I was also unable to cash the bonds without going through the attorneys at WF even with the DPA and it would have involved delays and possibly other legal/paperwork issues. So I brought my disabled DM into the bank and she signed the bonds and put me on as joint to the account. DM has slight dementia, but understood the need to reinvest. It worked out for us and since she has a large tax write off for her assisted living (for two tax years), her tax liability on the interest is largely nullified.

Had a similar issue with her RR Retirement and the IRS. Neither would recognize the DPA, so DM had to sign their forms to allow my sister and I to conduct business on DM's behalf. Her other investments/ interests had no problem recognizing the DPA.

FYI, I also found out that there is an involved process you have to go though with the IRS once a person dies to handle the estate as an executor. In dealing with the IRS/DPA issue, I was told by the IRS this could not be done in advance of a person's death.
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Old 07-09-2018, 02:22 PM   #28
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I helped my aunt set up Treasury Direct, and then just did everything with her by logging into the account.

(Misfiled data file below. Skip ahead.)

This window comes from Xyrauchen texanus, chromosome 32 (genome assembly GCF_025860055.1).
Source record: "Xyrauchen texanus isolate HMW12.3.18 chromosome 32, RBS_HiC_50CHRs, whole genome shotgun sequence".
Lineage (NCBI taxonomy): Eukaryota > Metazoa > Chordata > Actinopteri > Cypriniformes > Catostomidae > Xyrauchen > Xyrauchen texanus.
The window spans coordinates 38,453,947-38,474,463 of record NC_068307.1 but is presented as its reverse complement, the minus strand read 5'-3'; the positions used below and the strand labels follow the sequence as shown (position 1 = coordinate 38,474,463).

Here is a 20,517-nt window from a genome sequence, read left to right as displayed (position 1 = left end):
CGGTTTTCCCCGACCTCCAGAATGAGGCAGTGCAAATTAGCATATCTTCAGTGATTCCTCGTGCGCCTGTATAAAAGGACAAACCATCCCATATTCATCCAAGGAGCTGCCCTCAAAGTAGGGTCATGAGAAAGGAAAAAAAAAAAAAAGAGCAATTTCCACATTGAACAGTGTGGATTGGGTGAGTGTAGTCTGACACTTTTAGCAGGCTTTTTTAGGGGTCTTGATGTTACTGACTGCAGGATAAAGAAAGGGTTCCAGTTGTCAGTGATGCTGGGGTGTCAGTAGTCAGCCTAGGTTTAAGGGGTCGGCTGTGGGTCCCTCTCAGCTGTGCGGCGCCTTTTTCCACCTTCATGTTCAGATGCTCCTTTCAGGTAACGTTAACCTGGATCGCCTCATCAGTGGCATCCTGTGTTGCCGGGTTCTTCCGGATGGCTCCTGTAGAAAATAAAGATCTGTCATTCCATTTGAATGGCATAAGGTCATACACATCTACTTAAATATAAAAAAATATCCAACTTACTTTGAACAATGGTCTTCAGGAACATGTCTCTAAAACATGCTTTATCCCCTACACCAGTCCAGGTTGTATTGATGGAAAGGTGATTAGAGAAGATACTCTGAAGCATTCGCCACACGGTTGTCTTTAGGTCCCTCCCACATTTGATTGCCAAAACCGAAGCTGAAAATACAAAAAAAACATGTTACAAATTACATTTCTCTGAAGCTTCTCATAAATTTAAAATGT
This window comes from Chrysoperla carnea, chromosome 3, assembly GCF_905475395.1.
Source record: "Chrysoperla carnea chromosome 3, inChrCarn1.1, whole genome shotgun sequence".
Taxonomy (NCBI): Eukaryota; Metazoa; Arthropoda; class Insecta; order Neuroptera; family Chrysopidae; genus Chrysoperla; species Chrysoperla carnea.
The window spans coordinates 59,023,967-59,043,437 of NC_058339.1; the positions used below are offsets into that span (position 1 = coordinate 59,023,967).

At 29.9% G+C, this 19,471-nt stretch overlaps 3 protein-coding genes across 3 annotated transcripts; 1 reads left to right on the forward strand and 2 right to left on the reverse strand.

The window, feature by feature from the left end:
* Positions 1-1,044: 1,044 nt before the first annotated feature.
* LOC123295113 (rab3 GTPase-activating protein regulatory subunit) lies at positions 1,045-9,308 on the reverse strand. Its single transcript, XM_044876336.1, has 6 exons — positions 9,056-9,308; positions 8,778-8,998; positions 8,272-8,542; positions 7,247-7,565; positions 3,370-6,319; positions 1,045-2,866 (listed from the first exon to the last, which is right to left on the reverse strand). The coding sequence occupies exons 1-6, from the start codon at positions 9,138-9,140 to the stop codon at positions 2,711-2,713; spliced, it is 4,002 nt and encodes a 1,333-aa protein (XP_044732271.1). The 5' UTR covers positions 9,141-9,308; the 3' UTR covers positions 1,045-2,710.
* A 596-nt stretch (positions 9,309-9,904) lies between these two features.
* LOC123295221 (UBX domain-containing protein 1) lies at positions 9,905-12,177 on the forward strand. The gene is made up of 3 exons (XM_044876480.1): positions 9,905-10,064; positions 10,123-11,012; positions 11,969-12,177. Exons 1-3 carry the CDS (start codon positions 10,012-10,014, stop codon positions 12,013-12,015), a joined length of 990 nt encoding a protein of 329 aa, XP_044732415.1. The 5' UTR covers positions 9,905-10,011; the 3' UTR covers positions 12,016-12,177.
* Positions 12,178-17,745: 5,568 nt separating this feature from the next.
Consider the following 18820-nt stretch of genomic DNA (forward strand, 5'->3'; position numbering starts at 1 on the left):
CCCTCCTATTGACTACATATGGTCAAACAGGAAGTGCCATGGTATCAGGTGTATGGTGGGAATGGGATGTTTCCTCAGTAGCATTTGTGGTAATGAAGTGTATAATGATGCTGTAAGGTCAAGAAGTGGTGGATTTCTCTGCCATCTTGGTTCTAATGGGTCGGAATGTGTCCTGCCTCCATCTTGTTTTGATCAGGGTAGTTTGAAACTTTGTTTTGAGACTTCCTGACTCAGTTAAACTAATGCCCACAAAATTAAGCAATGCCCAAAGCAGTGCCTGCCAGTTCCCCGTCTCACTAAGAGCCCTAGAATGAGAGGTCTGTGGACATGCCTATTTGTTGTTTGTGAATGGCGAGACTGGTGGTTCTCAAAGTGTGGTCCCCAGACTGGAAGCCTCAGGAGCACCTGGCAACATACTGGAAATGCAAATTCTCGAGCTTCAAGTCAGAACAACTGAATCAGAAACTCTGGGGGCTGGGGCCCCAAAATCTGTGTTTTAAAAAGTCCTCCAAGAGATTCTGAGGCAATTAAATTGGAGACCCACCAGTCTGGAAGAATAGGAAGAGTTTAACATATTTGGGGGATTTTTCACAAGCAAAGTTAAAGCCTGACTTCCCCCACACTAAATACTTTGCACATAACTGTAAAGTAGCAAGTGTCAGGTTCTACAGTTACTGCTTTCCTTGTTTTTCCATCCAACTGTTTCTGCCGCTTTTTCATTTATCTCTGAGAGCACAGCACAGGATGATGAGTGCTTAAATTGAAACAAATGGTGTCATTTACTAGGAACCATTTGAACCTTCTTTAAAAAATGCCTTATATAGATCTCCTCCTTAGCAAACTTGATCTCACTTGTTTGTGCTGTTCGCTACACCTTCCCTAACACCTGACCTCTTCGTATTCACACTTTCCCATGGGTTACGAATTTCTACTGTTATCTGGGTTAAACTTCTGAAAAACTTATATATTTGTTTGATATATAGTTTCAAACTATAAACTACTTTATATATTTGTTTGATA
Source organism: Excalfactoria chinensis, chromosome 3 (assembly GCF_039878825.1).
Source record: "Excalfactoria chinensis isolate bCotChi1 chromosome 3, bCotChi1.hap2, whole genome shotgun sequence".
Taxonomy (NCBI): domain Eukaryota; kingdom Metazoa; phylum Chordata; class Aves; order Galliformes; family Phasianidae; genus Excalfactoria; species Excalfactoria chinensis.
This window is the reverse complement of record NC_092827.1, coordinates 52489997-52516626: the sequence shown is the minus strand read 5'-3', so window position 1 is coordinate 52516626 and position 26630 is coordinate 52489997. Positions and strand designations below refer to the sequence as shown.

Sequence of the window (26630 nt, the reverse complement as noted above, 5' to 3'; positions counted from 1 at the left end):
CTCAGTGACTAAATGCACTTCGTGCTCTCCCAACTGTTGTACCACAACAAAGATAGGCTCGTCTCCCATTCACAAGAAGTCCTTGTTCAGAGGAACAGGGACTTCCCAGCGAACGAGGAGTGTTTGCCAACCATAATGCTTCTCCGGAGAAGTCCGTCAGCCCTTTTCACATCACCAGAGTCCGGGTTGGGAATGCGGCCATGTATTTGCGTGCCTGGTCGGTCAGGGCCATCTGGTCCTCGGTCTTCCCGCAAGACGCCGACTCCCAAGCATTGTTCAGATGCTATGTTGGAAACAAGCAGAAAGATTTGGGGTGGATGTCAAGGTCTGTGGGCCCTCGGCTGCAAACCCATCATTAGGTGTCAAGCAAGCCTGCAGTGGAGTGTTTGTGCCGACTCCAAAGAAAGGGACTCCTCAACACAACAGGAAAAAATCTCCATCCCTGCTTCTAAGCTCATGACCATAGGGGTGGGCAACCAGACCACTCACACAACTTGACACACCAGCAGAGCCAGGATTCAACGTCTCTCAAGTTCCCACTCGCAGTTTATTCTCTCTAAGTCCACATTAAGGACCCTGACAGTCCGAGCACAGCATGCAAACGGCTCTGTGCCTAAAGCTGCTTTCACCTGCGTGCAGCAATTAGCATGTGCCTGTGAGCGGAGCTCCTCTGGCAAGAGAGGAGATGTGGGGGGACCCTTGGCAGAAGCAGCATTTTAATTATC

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Old 07-09-2018, 03:54 PM   #29
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I'm beginning to wonder what good it is to have a POA set up in advance of the need if they're not recorded. Since they can be invalidated by being revoked or superseded (and even the attorney who prepared the original might not know, since another attorney could handle the change), it's almost impossible to prove it's still in effect, meaning that most entities will want the grantee to come in and make a new one- with their preferred wording. As the OP has pointed out, that's frequently impractical.
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Old 07-09-2018, 05:12 PM   #30
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I'm not a lawyer and wanted to throw out a question: I assume most of these are revocable POAs. How can a bank ever know if the person granting it revoked it, even if the grantee shows up with the original document? I assume that they're filed in the County Recorder's office and that a revocation would be, too? In that case they can probably search the records on-line. I can see that they'd want to know that the POA is still in effect.